He had given us a short list of his birthday wishes.
Mind you, his list was fairly perfunctory.
Library card. Library card? Live a little kid!
New bike. Nah B! Your current bike is perfectly fine.
Kindle Fire. Hmm…I can do this.
I was impressed by my son’s third request.
His sister had requested (and received) an Amazon Kindle for her last birthday.
She really seemed to be into reading books, and I suppose, this inspired his own interest in the eReader.
Seeking to support my son’s intellectual pursuits, we hurriedly ordered the device and, beaming, presented it to him for his birthday.
But once it was in his grubby paws, I realized that we had been hoodwinked.
The desire to read electronic books (like his sister) was the furthest thing from his mind.
Even though we had admonished him to avoid ordering anything without consulting mommy or daddy first, he found a loophole – free apps.
It wasn’t really ordering if they didn’t cost anything was it?
So almost immediately, he began downloading all kinds of games, and apps and game apps.
There was nary a eBook among the email confirmations that flooded my account.
All hours of the day and night, he was either glued to the device or ordering apps like a maniac.
It was only as my son morphed into a zombie, that I first saw the Kindle Fire commercials.
As drool escaped the corners of my son’s mouth, illuminated by the glow from the device, that I realized that this little bugger had gotten completely over on us!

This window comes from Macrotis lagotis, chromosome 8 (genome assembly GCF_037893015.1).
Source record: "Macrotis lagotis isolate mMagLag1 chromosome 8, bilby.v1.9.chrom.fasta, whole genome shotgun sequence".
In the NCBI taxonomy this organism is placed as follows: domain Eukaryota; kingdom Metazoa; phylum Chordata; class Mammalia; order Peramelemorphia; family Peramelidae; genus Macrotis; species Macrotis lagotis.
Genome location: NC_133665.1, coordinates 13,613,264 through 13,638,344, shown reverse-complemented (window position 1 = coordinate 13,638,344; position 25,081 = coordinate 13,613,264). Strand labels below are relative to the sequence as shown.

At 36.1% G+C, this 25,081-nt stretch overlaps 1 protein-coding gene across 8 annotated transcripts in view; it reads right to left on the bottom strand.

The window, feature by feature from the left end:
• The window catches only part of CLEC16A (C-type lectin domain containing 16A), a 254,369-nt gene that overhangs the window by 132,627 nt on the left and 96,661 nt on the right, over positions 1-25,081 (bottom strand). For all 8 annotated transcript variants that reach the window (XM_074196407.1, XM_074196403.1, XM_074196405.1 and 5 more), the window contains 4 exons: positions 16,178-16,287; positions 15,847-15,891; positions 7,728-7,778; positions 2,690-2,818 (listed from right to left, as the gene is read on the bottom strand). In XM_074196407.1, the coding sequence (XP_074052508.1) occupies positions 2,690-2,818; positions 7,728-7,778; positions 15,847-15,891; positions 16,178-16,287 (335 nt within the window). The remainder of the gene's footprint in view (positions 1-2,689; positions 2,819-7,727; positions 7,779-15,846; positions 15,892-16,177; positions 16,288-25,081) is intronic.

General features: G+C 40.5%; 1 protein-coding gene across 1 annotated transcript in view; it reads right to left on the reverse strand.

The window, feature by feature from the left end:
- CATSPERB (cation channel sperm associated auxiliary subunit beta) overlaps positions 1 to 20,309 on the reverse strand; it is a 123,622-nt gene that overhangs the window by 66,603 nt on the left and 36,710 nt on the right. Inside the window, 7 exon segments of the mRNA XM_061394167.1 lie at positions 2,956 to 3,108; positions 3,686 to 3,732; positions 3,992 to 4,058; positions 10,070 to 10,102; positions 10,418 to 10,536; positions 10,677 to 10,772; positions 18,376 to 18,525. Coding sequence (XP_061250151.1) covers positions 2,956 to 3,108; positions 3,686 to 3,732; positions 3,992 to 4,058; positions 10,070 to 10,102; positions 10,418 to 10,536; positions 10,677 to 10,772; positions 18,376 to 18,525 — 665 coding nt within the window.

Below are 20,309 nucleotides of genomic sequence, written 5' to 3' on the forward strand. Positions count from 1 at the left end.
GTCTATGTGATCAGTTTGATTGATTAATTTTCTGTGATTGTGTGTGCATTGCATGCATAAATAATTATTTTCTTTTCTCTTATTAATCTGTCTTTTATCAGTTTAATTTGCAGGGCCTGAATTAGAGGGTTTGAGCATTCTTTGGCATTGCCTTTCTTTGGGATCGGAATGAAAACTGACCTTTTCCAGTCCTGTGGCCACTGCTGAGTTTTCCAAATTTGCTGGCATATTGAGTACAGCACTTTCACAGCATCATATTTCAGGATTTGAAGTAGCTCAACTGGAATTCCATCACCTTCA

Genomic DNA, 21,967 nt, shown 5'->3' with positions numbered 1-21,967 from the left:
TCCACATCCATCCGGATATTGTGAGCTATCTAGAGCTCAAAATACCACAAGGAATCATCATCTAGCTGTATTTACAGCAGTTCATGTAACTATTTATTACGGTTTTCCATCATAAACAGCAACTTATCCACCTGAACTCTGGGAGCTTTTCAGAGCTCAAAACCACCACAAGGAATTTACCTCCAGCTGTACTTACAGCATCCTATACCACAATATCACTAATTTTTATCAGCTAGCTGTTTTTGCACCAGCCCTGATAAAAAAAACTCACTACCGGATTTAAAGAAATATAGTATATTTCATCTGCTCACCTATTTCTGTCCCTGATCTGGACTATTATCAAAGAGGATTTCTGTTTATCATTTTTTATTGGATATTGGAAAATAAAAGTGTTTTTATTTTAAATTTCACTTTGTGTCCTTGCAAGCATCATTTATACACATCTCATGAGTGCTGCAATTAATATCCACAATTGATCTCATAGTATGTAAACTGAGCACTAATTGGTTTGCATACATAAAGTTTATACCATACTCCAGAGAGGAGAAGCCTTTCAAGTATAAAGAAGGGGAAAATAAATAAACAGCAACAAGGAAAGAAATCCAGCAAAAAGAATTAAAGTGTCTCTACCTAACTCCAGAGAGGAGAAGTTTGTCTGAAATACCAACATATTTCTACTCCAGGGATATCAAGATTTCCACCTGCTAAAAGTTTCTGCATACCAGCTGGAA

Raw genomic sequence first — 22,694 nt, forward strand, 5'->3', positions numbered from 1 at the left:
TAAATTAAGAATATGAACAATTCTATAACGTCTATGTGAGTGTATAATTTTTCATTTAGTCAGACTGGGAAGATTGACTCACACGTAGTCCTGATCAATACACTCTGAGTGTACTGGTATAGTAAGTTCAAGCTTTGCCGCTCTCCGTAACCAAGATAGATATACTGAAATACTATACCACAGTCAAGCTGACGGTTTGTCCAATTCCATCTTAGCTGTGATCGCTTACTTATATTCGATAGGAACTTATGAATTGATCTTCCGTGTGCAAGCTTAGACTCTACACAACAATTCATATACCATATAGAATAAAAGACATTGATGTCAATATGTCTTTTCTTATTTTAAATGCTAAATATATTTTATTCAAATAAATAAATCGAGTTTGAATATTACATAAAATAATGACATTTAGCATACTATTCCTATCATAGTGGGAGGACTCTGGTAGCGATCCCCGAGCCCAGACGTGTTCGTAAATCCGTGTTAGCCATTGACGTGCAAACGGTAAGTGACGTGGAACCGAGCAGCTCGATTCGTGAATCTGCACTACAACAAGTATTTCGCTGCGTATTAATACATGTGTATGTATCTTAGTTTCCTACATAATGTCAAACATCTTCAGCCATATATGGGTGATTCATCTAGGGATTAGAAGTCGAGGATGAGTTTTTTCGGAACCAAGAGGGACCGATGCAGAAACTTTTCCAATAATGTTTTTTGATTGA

The signs were there, but I missed them.
I hadn’t put two and two together.
You see, he’s always asking to play Angry Birds or some other innocuous game on my iPad.
And I repeatedly say ‘no.’
His request for the Kindle Fire was an end-around to my opposition.
A thinly veiled way of getting a tablet, to play games and such, without raising any suspicion or alarm.
The Kindle was certainly NOT to read.
This experience has me re-examining this whole eBook reader phenomenon.
I used to think all eReaders were just that – readers.
First, there was the Kindle (2007).
Sony also had some skin in the game with their readers.
There were black-and-white versions, color versions, backlit versions, versions with keyboards and versions without.
And the eReader game was forever changed.
Sure a tablet device was good for reading, but the iPad offered so much more.
Apps. The web. Light computing.
It was truly a device of the future.
Not wanting to be left out, Kindle released the Kindle Fire, with apps and internet surfing baked right in.
Of course, Barnes & Noble followed up with their Nook Tablet, which offered the same functionality.
eReaders went from simple monochrome blah to web surfing, wifi/3G connected funky, combining the connective utility of a tablet with the pure function of an eReader.
And what I initially thought was my son’s simple request to get his read on, has become a straight tablet coup!
All I know is that the lines between eReaders and tablets have been forever obscured…
And that my son is slick.